Picture of automobile manufacturing plant

Driving innovations in manufacturing: Open Access research from DMEM

Strathprints makes available Open Access scholarly outputs by Strathclyde's Department of Design, Manufacture & Engineering Management (DMEM).

Centred on the vision of 'Delivering Total Engineering', DMEM is a centre for excellence in the processes, systems and technologies needed to support and enable engineering from concept to remanufacture. From user-centred design to sustainable design, from manufacturing operations to remanufacturing, from advanced materials research to systems engineering.

Explore Open Access research by DMEM...

Solar sail hybrid trajectory optimization for non-Keplerian orbit transfers

Hughes, Gareth W. and McInnes, Colin (2002) Solar sail hybrid trajectory optimization for non-Keplerian orbit transfers. Journal of Guidance, Control and Dynamics, 25 (3). pp. 602-604. ISSN 1533-3884

Full text not available in this repository. Request a copy from the Strathclyde author

Abstract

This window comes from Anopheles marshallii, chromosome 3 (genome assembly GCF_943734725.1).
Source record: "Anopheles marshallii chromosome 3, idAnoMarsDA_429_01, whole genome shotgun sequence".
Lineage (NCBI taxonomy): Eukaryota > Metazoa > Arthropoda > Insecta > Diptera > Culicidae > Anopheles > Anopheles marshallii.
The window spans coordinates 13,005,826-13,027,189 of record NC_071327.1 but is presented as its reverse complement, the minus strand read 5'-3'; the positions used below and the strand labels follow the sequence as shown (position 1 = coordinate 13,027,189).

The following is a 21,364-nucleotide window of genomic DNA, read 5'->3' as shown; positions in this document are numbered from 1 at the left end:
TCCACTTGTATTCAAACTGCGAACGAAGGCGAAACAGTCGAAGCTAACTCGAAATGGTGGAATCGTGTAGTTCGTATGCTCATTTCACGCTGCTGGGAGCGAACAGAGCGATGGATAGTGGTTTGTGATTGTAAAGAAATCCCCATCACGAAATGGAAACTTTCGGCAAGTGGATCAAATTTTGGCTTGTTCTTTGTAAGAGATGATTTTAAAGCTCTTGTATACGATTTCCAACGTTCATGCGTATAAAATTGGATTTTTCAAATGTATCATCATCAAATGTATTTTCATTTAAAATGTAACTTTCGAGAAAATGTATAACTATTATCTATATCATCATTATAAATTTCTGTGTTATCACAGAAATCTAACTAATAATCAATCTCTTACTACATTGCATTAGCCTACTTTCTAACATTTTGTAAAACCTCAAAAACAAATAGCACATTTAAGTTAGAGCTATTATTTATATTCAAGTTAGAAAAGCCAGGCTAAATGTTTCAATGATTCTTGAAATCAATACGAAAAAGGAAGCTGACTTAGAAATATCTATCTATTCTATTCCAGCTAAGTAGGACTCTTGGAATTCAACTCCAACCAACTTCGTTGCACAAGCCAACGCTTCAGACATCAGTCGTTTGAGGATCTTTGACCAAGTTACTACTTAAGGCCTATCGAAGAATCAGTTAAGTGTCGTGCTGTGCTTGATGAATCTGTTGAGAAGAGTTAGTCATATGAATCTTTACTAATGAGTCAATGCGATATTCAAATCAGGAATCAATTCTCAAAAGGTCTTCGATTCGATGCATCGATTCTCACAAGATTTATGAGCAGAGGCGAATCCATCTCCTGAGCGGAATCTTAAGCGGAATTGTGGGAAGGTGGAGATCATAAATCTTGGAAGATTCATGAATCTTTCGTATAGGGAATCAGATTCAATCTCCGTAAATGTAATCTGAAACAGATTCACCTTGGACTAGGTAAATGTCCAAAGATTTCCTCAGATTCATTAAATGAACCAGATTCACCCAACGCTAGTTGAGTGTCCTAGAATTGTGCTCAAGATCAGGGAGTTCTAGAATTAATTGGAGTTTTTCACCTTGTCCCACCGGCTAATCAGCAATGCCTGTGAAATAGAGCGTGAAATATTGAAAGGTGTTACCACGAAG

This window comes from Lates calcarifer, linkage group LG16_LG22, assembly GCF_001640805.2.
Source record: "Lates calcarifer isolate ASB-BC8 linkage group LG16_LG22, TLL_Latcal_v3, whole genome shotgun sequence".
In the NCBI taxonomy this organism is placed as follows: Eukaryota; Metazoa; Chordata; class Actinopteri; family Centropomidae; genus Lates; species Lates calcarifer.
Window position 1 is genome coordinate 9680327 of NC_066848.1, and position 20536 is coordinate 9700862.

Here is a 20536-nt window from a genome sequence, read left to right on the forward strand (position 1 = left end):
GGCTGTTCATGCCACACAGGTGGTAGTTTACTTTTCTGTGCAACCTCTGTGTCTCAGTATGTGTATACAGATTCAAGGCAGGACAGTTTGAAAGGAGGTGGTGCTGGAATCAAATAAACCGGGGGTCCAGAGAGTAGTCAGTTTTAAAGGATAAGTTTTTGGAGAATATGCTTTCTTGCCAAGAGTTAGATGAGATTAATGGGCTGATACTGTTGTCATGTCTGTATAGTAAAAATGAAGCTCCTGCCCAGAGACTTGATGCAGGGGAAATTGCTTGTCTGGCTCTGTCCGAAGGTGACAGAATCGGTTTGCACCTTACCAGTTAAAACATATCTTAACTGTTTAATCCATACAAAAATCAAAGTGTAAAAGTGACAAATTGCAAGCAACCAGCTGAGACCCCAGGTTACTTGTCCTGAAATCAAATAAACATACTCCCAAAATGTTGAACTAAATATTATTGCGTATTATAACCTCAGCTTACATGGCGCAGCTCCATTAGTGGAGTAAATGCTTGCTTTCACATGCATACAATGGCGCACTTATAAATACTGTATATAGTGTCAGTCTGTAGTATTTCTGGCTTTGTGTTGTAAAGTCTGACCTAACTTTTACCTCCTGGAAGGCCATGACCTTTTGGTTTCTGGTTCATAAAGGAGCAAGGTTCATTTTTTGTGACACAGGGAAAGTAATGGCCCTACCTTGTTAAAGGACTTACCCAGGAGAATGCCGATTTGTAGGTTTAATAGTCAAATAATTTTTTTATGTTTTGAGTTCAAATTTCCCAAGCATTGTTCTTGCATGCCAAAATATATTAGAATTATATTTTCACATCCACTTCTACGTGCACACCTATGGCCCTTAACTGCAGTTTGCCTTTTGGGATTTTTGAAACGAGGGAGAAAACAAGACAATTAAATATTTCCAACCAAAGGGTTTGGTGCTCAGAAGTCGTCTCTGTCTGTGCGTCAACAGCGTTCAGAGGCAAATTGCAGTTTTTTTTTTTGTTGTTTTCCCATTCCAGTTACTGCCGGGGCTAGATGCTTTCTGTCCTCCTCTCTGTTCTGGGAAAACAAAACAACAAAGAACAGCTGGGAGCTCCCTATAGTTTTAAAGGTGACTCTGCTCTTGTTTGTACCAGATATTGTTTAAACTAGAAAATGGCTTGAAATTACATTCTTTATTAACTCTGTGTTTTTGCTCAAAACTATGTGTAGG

SOLAR sails have long been seen as an attractive concept for low-thrust propulsion.They transcend reliance on reaction mass and have the ability to provide a small, but continuous, acceleration. Because propellant mass is not an issue, high-performance sails can enable new exotic non-Keplerianor bits (NKOs)1 that are not feasible for conventional chemical or electric propulsion.A constant out-of plane sail force is utilized to raise the spacecraft's orbit high above the ecliptic plane in two- or three-body systems. Potential beneŽfits to the science community are large. Circular, displaced orbits can be used to provide continuous observation of the solar poles or to provide a unique vantage point for infrared astronomy. (There is much less resolution-limiting dust out of the ecliptic plane enabling smaller telescope mirror dimensions for equivalent performance.) Very high performance sails can even levitate, in equilibrium, at any point in space.